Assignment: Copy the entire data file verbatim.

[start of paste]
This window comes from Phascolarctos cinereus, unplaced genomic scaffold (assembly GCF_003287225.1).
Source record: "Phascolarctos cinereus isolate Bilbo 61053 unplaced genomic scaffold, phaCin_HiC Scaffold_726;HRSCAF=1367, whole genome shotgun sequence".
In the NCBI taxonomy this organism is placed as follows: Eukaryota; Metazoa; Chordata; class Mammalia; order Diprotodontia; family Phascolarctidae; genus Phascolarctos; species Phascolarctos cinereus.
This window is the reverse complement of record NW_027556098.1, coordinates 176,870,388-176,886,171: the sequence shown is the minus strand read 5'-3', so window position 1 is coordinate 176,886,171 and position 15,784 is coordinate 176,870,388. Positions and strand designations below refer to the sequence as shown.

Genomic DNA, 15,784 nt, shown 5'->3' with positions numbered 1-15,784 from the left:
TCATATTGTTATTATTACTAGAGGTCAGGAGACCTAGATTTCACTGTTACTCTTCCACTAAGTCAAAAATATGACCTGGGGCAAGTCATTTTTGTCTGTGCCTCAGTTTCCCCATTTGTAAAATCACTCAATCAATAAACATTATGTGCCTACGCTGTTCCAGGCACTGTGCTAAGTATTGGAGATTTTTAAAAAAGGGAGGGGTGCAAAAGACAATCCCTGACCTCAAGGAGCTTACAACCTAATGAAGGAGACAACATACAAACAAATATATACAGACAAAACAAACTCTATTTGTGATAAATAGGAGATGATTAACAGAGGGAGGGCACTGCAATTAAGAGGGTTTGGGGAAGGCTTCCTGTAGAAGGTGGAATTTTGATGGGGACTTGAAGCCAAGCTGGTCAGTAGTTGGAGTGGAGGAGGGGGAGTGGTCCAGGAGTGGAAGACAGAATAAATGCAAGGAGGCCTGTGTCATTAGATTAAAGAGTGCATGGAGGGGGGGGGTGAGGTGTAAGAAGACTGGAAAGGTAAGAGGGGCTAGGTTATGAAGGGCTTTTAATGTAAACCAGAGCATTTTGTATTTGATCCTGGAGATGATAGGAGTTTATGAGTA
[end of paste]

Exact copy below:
This window comes from Phascolarctos cinereus, unplaced genomic scaffold (assembly GCF_003287225.1).
Source record: "Phascolarctos cinereus isolate Bilbo 61053 unplaced genomic scaffold, phaCin_HiC Scaffold_726;HRSCAF=1367, whole genome shotgun sequence".
In the NCBI taxonomy this organism is placed as follows: Eukaryota; Metazoa; Chordata; class Mammalia; order Diprotodontia; family Phascolarctidae; genus Phascolarctos; species Phascolarctos cinereus.
This window is the reverse complement of record NW_027556098.1, coordinates 176,870,388-176,886,171: the sequence shown is the minus strand read 5'-3', so window position 1 is coordinate 176,886,171 and position 15,784 is coordinate 176,870,388. Positions and strand designations below refer to the sequence as shown.

Genomic DNA, 15,784 nt, shown 5'->3' with positions numbered 1-15,784 from the left:
TCATATTGTTATTATTACTAGAGGTCAGGAGACCTAGATTTCACTGTTACTCTTCCACTAAGTCAAAAATATGACCTGGGGCAAGTCATTTTTGTCTGTGCCTCAGTTTCCCCATTTGTAAAATCACTCAATCAATAAACATTATGTGCCTACGCTGTTCCAGGCACTGTGCTAAGTATTGGAGATTTTTAAAAAAGGGAGGGGTGCAAAAGACAATCCCTGACCTCAAGGAGCTTACAACCTAATGAAGGAGACAACATACAAACAAATATATACAGACAAAACAAACTCTATTTGTGATAAATAGGAGATGATTAACAGAGGGAGGGCACTGCAATTAAGAGGGTTTGGGGAAGGCTTCCTGTAGAAGGTGGAATTTTGATGGGGACTTGAAGCCAAGCTGGTCAGTAGTTGGAGTGGAGGAGGGGGAGTGGTCCAGGAGTGGAAGACAGAATAAATGCAAGGAGGCCTGTGTCATTAGATTAAAGAGTGCATGGAGGGGGGGGGTGAGGTGTAAGAAGACTGGAAAGGTAAGAGGGGCTAGGTTATGAAGGGCTTTTAATGTAAACCAGAGCATTTTGTATTTGATCCTGGAGATGATAGGAGTTTATGAGTA